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Managing Staff for Greater Profitability

John K. McGill, CPA, MBA, JD
Editor – The McGill Advisory
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As rising labor costs have collided with stagnant/declining collections, leading to lower profits for many practices, the old rules of practice management simply no longer work. Here’s how to manage your staff to achieve greater profits in this new environment.

In the fourth quarter of 2007, many practices saw their collections decline compared to the same period of 2006 for the first time in many decades. Meanwhile, as 2008 opened, staff members repeated their annual request for standard cost of living pay raises.

Fortunately, a growing number of doctors have “gotten the message” and responded that they no longer can grant automatic pay raises while their pay declines. But the issue remains, what changes must be made to avoid that continuing decline? Below, we discuss the combination of controlling staff labor costs and motivating staff to higher performance that’s required to be successful in this new environment.

Controlling Labor Costs

1.  The first is effective delegation of duties. Many practices employing highly paid office managers whose primary job duties are making bank deposits and handling payroll on a weekly, or every two week, basis. Utilizing an outside payroll service can increase labor efficiency by allowing these highly paid employees to focus on more productive job duties such as new patient marketing and implementing more flexible payment arrangements to improve treatment acceptance rates. Alternatively, the practice shifting to an outside payroll service can reduce a highly paid employee’s hours, or replace a full-time employee with a part-time staffer for significant savings.

2.  Moreover, doctors must also do a better job of monitoring staff hours. Employees can routinely give themselves “pay raises” by coming in early and leaving late in order to boost their hours and related paycheck. Every practice should be moving to an hourly pay system and establishing a policy requiring employees to come in no sooner than 15 minutes before the first patient and leave no later than 15 minutes after the last patient is completed, to eliminate this “padding” of labor costs. Doctors must do a better job of actually recording staff hours. Many hourly pay practices have moved away from timecards to a stand-alone time clock to boost efficiency and save costs. Recently, other practices have taken advantage of improved technology to install a time clock on their computer system. Outside payroll companies have developed a computerized time clock system that automatically integrates with payroll, to eliminate manual entry and make sure that hours are properly documented for payroll as well as federal and state wage and hour laws. These systems typically cut labor costs by at least 5%, while improving efficiency and streamlining payroll operations. These systems are simpler and less expensive than the biometric scanning systems being installed by a growing number of larger businesses these days.

Stimulating Practice Growth
Doctors must do much more than just controlling labor costs to regain acceptable levels of profitability. Achieving that goal requires that doctors stimulate growth in production and collections.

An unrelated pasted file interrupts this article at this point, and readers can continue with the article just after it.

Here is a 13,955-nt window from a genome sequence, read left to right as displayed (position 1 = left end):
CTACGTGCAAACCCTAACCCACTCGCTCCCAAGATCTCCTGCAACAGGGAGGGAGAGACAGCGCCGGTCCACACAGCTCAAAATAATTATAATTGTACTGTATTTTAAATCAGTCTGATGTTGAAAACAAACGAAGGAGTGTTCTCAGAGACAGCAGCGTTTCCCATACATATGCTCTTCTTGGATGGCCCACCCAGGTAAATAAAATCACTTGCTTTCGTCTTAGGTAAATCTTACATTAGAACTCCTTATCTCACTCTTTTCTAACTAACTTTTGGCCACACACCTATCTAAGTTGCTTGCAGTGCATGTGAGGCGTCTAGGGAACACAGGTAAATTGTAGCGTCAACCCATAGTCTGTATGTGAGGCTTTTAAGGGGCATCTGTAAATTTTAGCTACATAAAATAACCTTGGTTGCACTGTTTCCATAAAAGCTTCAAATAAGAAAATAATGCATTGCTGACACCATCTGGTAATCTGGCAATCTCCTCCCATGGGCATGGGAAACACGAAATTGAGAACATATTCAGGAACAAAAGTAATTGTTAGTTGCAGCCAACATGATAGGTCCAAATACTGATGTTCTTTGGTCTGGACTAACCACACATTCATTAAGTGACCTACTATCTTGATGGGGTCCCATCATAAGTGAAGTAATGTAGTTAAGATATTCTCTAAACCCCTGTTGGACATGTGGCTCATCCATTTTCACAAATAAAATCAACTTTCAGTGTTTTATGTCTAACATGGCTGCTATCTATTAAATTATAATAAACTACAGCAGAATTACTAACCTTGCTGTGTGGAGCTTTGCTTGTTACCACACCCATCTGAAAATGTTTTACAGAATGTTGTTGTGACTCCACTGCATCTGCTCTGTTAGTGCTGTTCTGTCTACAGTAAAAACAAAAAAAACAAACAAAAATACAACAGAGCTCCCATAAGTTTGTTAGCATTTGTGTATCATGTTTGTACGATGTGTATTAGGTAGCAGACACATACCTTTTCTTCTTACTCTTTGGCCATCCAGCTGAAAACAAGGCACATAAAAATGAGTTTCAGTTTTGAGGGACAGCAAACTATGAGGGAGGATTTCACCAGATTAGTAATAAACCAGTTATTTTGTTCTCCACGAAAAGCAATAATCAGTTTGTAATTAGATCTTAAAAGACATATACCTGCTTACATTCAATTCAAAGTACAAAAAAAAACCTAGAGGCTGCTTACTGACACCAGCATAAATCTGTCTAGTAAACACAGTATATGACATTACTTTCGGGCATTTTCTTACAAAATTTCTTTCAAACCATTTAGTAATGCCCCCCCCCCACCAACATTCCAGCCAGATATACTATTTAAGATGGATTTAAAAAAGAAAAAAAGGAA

In the 1990s, achieving double digit growth was relatively easy for most practices. Buoyed by a rising stock market and increasing real estate values, high growth was attainable, even with minimal effort from the doctor and staff. In the early 2000s, practices were still able to maintain modest levels of growth as long as the doctor put forth a decent effort. Since the mortgage meltdown and credit crunch begin in the third quarter of 2007, resulting in lower real estate values, practice growth has slowed considerably. Accomplishing annual growth of above 5% now requires the concentrated and dedicated efforts of the entire team (both doctor and staff).

How do you make that happen? The first step is to educate and empower and staff. This requires that the staff be told about the current state of practice economics and the need to make constructive changes to regain acceptable levels of profitability. The doctor should lay out his or her ideas and request input from the staff and them empower them to get the job done.

The next step in the process is to provide staff with a financial incentive to make things happen. Automatic staff pay raises should probably continue to be phased out in favor of frozen salary levels with annual bonuses based on reaching incentive goals. The easiest program to develop is a group incentive program where the staff’s pay increases at the same percentage as practice collections. Putting the staff’s incentive directly in line with the doctor’s, assures that the entire team will be working together to reach a common goal. A more difficult incentive system is to establish separate goals for employees in each department and then reward them individually based on their results.

Regardless of which type of incentive compensation system you adopt, one thing is clear. Doctors must not maintain the practice management systems of yesteryear or declining practice profits will continue. It’s time to face the new economic reality and make changes to assure practice growth.

Reprinted with permission from The McGill Advisory

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